Here is the next Camillus Sportsman’s pattern, #5665, which was introduced in 1939 according to Tom Williams. Stagged bone handles, brass rivets, added guard, chrome plated with special blade etch:


    While it is a decent example of the pattern, it is quite shelf worn and the etch is hard to read. Here is the upgrade I just bought to replace it in my collection. Viva la difference!


    I take it that Woolworth's did not buy and sell a lot of fixed blade hunting knives. Price point, maybe. According to the late John Goins, the Kent branded knives date 1931-1955, which may or may not be precise. Why/how did they quit selling them? Perhaps they just quit having them private branded and sold manufacturer branded knives for a while after circa 1955. Baer stated that his Ulster made some knives for Woolworths, and he sold them some Imperials later too. In the late 1950’s to early 1960’s Woolworth’s, like Kresge (K-Mart) and several other five-and-dimes moved into a newer market of a larger variety store.

    As a side note, Woolworth’s is I believe one of the largest food supermarket chains in Australia, and is still doing well in England and Germany. In America, they are now Footlocker, Inc. having bankrupted in the late 1990’s and owning Kennys Shoes.
    Last edited: Sep 21, 2008
    At1Rest likes this.
  2. Codger_64

    Codger_64 Moderator Moderator

    Oct 8, 2004
    I note that there are several production detail differences between these last two knives. The rivet size and style, style of bone jigging and sheath details. How many years were these produced? Does one example represent the earliest 1939 type and the other one of the later production? Up to circa 1955? What was the original retail pricing?
  3. tthman


    Nov 13, 2005
    hi,ive always been interested in the kent brand,only have a few fish knives, which i what i collect,found a unused kent black handle fish knife for 5 bucks back in the early 90s and have always been on the lookout for nice ones.I think the one in your pic with the multicolored handles is pretty tough to find,but maybe one of these days.Other brands im interested in with no info available is prov.usa and ideal ,cheap made knives but i bet alot of history behind the names,thanks.
  4. Trent Rock

    Trent Rock

    Jun 29, 2007
  5. Codger_64

    Codger_64 Moderator Moderator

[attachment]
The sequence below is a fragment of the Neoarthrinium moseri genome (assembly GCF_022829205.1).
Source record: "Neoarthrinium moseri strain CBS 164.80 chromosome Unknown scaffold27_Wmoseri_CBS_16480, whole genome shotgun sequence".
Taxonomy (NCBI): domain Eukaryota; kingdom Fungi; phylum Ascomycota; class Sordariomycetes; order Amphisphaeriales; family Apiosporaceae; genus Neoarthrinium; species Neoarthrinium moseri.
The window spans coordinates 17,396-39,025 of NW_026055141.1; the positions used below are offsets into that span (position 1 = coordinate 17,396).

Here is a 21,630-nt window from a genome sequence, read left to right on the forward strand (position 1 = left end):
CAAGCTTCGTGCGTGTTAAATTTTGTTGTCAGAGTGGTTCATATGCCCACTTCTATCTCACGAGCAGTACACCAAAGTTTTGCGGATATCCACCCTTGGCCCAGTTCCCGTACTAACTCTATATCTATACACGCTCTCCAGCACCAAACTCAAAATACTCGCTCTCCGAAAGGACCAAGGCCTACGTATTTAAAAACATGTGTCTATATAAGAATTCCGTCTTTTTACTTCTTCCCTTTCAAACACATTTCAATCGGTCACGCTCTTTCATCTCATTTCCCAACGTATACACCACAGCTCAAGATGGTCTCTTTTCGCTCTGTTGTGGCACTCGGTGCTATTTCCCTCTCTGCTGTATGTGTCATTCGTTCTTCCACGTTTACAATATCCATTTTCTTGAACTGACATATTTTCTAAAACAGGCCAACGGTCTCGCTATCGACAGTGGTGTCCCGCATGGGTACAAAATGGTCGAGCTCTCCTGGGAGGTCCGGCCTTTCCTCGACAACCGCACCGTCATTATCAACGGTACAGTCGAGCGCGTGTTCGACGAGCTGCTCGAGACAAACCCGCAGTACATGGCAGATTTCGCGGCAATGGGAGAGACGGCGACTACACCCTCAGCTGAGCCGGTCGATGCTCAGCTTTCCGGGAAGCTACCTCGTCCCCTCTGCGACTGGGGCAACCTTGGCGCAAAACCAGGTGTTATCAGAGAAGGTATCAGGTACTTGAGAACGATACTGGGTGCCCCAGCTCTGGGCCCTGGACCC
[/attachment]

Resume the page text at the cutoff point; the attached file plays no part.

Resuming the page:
Oct 8, 2004
    Here is another Camillus Kent branded hunting knife, this time with an odd synthetic handle. I have no idea if the lettering was painted on at some later date by an owner, in spite of the seller's suggestion that it was a WWII era military knife. Tom WIlliams did mention some time back that the "Sportsman" pattern was provided to some U.S. military units before tooling could be reset for a newly designed military field knife at the onset of WWII. Could this be one of those knives, altered or not? Or is it a rehandled Kent?

  6. Codger_64

    Codger_64 Moderator Moderator

    Oct 8, 2004
    With the knife now in hand, I can say that if it was rehandled, it was done in a factory. The material is not hard rubber, but some sort of plastic molded onto the tang with no mold parting lines apparent anywhere. The texture spacing and depth is consistant beyond what one would expect from either hand work or a hastily prepared mold.

    The blade is the same as the previous Sportsman knives I have shown, vestiges of the "Kent" and trees etch still apparent even though someone made an effort to remove them. Quite a bit of the original chrome plate remains as well.

  7. redjohn48


    Mar 8, 2006
    "The stamping is currently not very popular among those who know," Who are these people who know? The way I see it, any product is worth what someone is willing to pay. Example: I just saw, on Ebay, the Camillus/Western fixed blade knife with the large,(I think it's aluminum) butt. The rest of the handle is wood. Wish I knew the model #. The last time I looked the top bid was 78.00. That makes it worth 78.--. Not to me, but I'm not bidding. My point is that true value is dictated on a deal by deal basis. If I run up on a rare knife that I need to complete a series I may pay a price that others think is absurd. It's my collection and others may think I'm a fool, but when they start buying my blades for me their opinion will start to matter. Besides, I'll make up for it in a later deal.
  8. Codger_64

    Codger_64 Moderator Moderator

    Oct 8, 2004
    Here is a recently acquired "upgrade" of the earlier Kent "Sportsman's" pattern.